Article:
Mercedes-AMG A35: Going for the gap

Mercedes-Benz didn’t hold back when they vaulted into the hot hatch cauldron back in 2013 – the absurdly rapid W176 Mercedes-AMG A45 gave the establishment a rude shock, its raw pace leaving most in its wake, at least in a straight line. But while the A45 packed a mighty wallop, it was perhaps too highly strung to be appreciated daily, unless the route to work resembled a lap of Nordschleife.

Truth is, even the most hardcore of hot hatch devotees don’t drive ten tenths all the time. Conventional wisdom also dictates that a hot hatch should be as fun as it is usable, which meant that the chasm that existed between the A250 and A45 needed filling, something which the W177-generation A35 slots in nicely.

Whether the rear spoiler or diffuser bears tangible benefits is debatable, but they look the part.
All-wheel drive is your friend

Any Mercedes bearing ‘AMG’ in its model name is bound to be quick; the A35 doesn’t disappoint; idle to 100km/h takes 4.7 seconds on paper, it pips the new and torquier BMW 135i and just about every other notable hot hatch sold in Malaysia, including the Volkswagen Golf R, Renault Megane RS Trophy and Honda Civic Type R. Remember, the A35 is only the supporting act to the A45.

Laying down gobs of torque through the front axle which also steers has always been the bane of front-wheel drives. Hot hatch makers have gone to great lengths to contain torque steer, from the use of limited slip differentials (mechanical and electronic) to elaborate suspension geometry, but when every new hot hatch is more powerful than before, all-wheel drive is your friend.

Not quite handbuilt, but can never disagree with 306hp and 400Nm from turbocharged 2.0-litre four-cylinder.

The damp weather which persisted over the course of this test drive presented the opportunity for the A35’s 4MATIC all-wheel drive system to show how it copes with 306hp and 400Nm from the M260 2.0-litre four-cylinder motor, uprated from the A250’s 224hp and 350Nm. The A35 can send up to 50% of that torque to the rear axle but the complex workings are imperceptible. Even with injudicious inputs from the right foot, A35 rarely breaks traction.

Left on its own, the seven-speed dual-clutch transmission always finds the right gear and it’ll respond with crisp changes when you tug at those aluminium paddles on the fat AMG Performance steering wheel. ‘Comfort’ and ‘Sport’ modes are docile enough for city traffic, but when you’re in the mood to hoon, ‘Sport+’ noticeably sharpens up all the primary controls and summons a hard-edge, metallic exhaust note that can only hail from the hills of Affalterbach, barking pops and bangs to other vehicles within earshot. AMG says that decibels will be slashed to meet EU noise regulations soon, we are not looking forward to that.

Who needs subwoofers when you can have serious bass from those AMG pipes.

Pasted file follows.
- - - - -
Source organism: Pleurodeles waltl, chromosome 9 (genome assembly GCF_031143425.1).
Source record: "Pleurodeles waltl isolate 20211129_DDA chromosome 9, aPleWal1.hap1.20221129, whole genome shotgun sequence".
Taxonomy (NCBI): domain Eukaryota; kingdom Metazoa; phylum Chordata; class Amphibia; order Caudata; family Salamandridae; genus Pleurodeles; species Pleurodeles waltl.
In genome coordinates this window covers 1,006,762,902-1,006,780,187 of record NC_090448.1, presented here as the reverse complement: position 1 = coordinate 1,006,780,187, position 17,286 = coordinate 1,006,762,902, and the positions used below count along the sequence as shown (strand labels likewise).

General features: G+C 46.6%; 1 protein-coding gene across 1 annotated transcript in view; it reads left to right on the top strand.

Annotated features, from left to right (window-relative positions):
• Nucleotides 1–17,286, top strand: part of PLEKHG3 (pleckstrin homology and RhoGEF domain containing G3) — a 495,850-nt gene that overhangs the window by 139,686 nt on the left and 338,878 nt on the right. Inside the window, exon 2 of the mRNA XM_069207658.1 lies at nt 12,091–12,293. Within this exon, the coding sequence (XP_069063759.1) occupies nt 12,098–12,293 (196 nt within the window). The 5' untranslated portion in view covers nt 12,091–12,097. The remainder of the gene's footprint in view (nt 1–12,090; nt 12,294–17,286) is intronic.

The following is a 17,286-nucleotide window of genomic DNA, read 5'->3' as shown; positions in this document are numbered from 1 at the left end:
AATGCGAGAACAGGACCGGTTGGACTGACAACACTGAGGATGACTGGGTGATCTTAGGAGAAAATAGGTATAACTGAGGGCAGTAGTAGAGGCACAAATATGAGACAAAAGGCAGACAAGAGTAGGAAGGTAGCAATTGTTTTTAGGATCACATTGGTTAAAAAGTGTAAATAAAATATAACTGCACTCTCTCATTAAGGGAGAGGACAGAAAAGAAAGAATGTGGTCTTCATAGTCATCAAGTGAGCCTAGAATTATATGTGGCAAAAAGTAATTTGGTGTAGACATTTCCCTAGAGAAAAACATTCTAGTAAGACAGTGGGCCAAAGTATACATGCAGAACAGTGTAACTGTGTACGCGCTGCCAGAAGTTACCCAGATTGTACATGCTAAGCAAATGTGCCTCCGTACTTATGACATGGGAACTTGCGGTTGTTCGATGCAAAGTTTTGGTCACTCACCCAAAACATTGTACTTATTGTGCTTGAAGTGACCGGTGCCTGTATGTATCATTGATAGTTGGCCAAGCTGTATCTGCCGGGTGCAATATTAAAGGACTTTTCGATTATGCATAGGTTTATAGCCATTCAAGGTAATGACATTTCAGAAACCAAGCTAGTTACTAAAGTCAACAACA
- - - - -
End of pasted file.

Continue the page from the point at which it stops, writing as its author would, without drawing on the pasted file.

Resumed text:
The incentive of customised fun

If you like your hot hatches feelsome, the A35 can come across as ‘manufactured’ and clinical. While the W177-generation compact models have considerably improved their ride quality over the last generation cars, the A35 isn’t into communicating subtleties nor is it as forgiving as a Golf R when it meets tricky road surfaces.

What the A35 offers is a myriad of customisable drive settings that can be dialed to preference, there’s even a ‘Slippery’ mode for presumably wet or icy conditions; our favourite is to leave the adaptive dampers in ‘Comfort’ to take the edge off the ride, likewise with the steering for a light effort, with the rest of the gubbins in either ‘Sport’ or the angrier ‘Sport+’ modes.

Those four-pot calipers provide strong stopping power; pedal is firm and easy to modulate.

Set up as such, the front end is sharp and responsive, there’s also a reasonable compromise between roll stiffness and ride pliancy with the powertrain ready to provide a wallop. The massive four-pot front brake calipers also make light work of shedding speed. Objectively, the A35 is right up there with the best, yet it doesn’t quite deliver the spine-tingling thrills in bends and corners as it does on the straights.

Pricey, but properly premium

At RM366,785.05, the A35 hatch is actually pricier than the last generation A45 in Malaysia (the A35 sedan sans Edition 1 is RM336,277.51), part of that tab is to foot the Edition 1 extras which include the AMG aero kit and Night package, 19-inch alloys that look like they’ve been lightly dusted with gold, with matching decals on the sides. It’s unusual to see a colour combo of blue and gold on a Merc, but it does work.

All-wheel drive makes light work of the wet conditions, is there a future for FWD hot hatches anymore?

There are also a set of tasty front buckets with large swatches of suede-like Dinamica microfibre dotting the cabin, as well as various AMG-specific bits and bobs to spruce things up, not to mention the impressive MBUX infotainment system that does just about everything but brew a double Espresso.

Where the A35 falls a little short in driver engagement, it makes up for the slack by offering the richest set of creature comforts among the competition, something which current Mercs have delivered persuasively. The A35 is in many ways the modern, multifaceted athlete, entirely capable in its craft as a hot hatch, but also wholly conversant as a premium product representing a luxury brand.

Mercedes-Benz A35 4MATIC Edition 1
: RM366,785.05  Engine: 2.0-litre four-cylinder, turbocharged, AWD  Output: 306hp / 400Nm  Transmission: 7-speed DCT  Performance: 0-100km/h in 4.7 seconds; top speed 250km/h (limited)  Wheels/tyres: 235/35 R19  Safety: 7 airbags, Electronic Stability Control  Warranty: 4-year/unlimited mileage